Similar to Facebook and Instagram campaign types, there is a conversion goal campaign that launched earlier this year on Pinterest, but one caveat to using that is that you will first need to run a traffic campaign and acquire 50 conversions per week before a conversion campaign will be available to you for testing.
Lastly, while B2C ads on Pinterest are much more common, Pinterest is also a place for B2B to perform well as people search, discover, and shop on this platform. Test it out and see how it fairs for you and your business objectives. After all, costs are lower on Pinterest compared to Facebook and Instagram, and the platform isn't yet saturated with advertisers. It is the ideal time to jump in, test, and stand out.
Are there any specific B2B strategies/tips you can share for Pinterest Ads?
The first step that B2B brands have to take is thinking about how they can be helpful (to the people that use their product or service). People come to Pinterest to be inspired and learn foremost and to be sold second. The other important thing to know is that someone might be on the platform outside of office hours.
Brands like FedEx do a great job of inspiring with their DIY Packaging board. They are using Pinterest to help people at the stage right before they need to ship a package across town or around the world. How can your B2B brand help someone before they need your service? Once brands figure out this piece, it's all about creating the right assets, boards, and testing.
I would stay away from Infographics as they can hard to read on a mobile device, which is where 85% of Pinterest's traffic comes from. There are so many infographics on Pinterest that it can be hard to stand out. Plus it makes your brand look lazy. Keeping your images clean, crisp, and easy to look at and understand is key. That means don't have too many objects in your image or don't have those objects be too small. Your images don't have to be one style like you would on Instagram, so feel free to play around with what images you are using.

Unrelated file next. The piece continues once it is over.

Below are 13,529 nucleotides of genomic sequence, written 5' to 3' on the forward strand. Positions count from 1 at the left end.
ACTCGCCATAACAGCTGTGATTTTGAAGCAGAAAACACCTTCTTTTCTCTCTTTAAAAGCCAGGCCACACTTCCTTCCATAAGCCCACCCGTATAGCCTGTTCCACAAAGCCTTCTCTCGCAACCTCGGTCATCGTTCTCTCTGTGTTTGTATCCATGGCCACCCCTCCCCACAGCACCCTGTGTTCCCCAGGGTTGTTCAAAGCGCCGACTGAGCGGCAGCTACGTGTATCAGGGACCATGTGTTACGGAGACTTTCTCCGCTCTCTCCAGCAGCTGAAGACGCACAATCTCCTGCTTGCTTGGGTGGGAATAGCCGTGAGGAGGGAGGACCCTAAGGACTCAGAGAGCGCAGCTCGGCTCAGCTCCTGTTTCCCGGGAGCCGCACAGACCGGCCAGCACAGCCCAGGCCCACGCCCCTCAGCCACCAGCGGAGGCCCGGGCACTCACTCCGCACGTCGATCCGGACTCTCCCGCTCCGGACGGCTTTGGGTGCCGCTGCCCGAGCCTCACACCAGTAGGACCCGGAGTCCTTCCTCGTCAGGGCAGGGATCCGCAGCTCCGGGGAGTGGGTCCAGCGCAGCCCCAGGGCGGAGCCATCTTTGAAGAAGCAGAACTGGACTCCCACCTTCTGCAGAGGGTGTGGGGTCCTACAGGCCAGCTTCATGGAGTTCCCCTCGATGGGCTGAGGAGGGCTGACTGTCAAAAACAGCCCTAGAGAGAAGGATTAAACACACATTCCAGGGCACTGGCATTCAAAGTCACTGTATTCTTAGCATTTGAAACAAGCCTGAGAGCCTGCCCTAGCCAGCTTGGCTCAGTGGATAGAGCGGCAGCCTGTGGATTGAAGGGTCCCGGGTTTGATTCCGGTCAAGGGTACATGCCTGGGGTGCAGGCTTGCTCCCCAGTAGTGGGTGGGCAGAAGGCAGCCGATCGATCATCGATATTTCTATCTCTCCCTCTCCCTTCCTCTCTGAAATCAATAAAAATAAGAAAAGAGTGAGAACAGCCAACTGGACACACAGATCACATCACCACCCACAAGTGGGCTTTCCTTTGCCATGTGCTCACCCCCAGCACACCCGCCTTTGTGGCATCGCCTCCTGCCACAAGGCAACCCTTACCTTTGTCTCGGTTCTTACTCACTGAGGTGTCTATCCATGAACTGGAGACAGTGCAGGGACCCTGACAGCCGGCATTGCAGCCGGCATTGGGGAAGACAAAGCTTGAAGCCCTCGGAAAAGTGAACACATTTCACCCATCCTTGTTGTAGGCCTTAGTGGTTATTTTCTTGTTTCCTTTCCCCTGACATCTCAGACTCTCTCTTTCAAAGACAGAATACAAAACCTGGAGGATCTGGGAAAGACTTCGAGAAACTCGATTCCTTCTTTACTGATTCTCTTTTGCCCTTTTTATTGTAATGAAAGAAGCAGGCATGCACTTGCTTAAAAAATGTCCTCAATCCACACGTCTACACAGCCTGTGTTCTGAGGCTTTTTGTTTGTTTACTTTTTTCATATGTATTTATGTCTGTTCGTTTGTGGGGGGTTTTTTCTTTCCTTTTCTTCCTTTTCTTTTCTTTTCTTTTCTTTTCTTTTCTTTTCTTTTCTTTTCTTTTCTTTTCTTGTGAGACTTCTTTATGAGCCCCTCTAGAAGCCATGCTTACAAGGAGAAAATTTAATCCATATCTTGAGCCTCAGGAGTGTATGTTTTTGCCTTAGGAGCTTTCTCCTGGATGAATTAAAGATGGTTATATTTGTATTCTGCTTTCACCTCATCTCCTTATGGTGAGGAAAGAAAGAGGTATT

As you grow your assets on Pinterest, start to create boards; this will make it easier for people who follow your brand to find what they want later. Continue to test images and see what people care about. Pinterest is all about the long game, and you need to be prepared to invest in it like you would for SEO. You won't see results tomorrow or next month, but they do come when you continue to test and learn.
Do you have a recommendation on how to calculate an appropriate budget for a client?
The truthful answer when it comes to figuring out a client budget is, there isn't a right answer until there is a right answer. Let me explain. If a client has no previous ad data, we simply do not know how well our ads will convert when we first launch. And if we don't know how well our ads will convert, we can't recommend a budget. Because, ideally, when setting a budget, we want to work backward.
- How much is a customer worth to the client?
- How much can we spend to acquire a client profitably?
- How many leads do we need to acquire a client?
- How much can we spend per lead?
We need to know these numbers before setting a budget. This means, sometimes we need the client to give us a testing budget (whatever they're comfortable losing) to try and figure out these numbers first. Once we have those numbers nailed, we can figure out our budget, based on the data.
Where do you feel display ads fit (or not fit) in very niche industries?
Contrary to popular belief, Display is the PERFECT place for hyper-niche industries, though you have to approach them a bit differently. There are three ways to leverage Display in a niche, both of which are contrary to what I would normally recommend.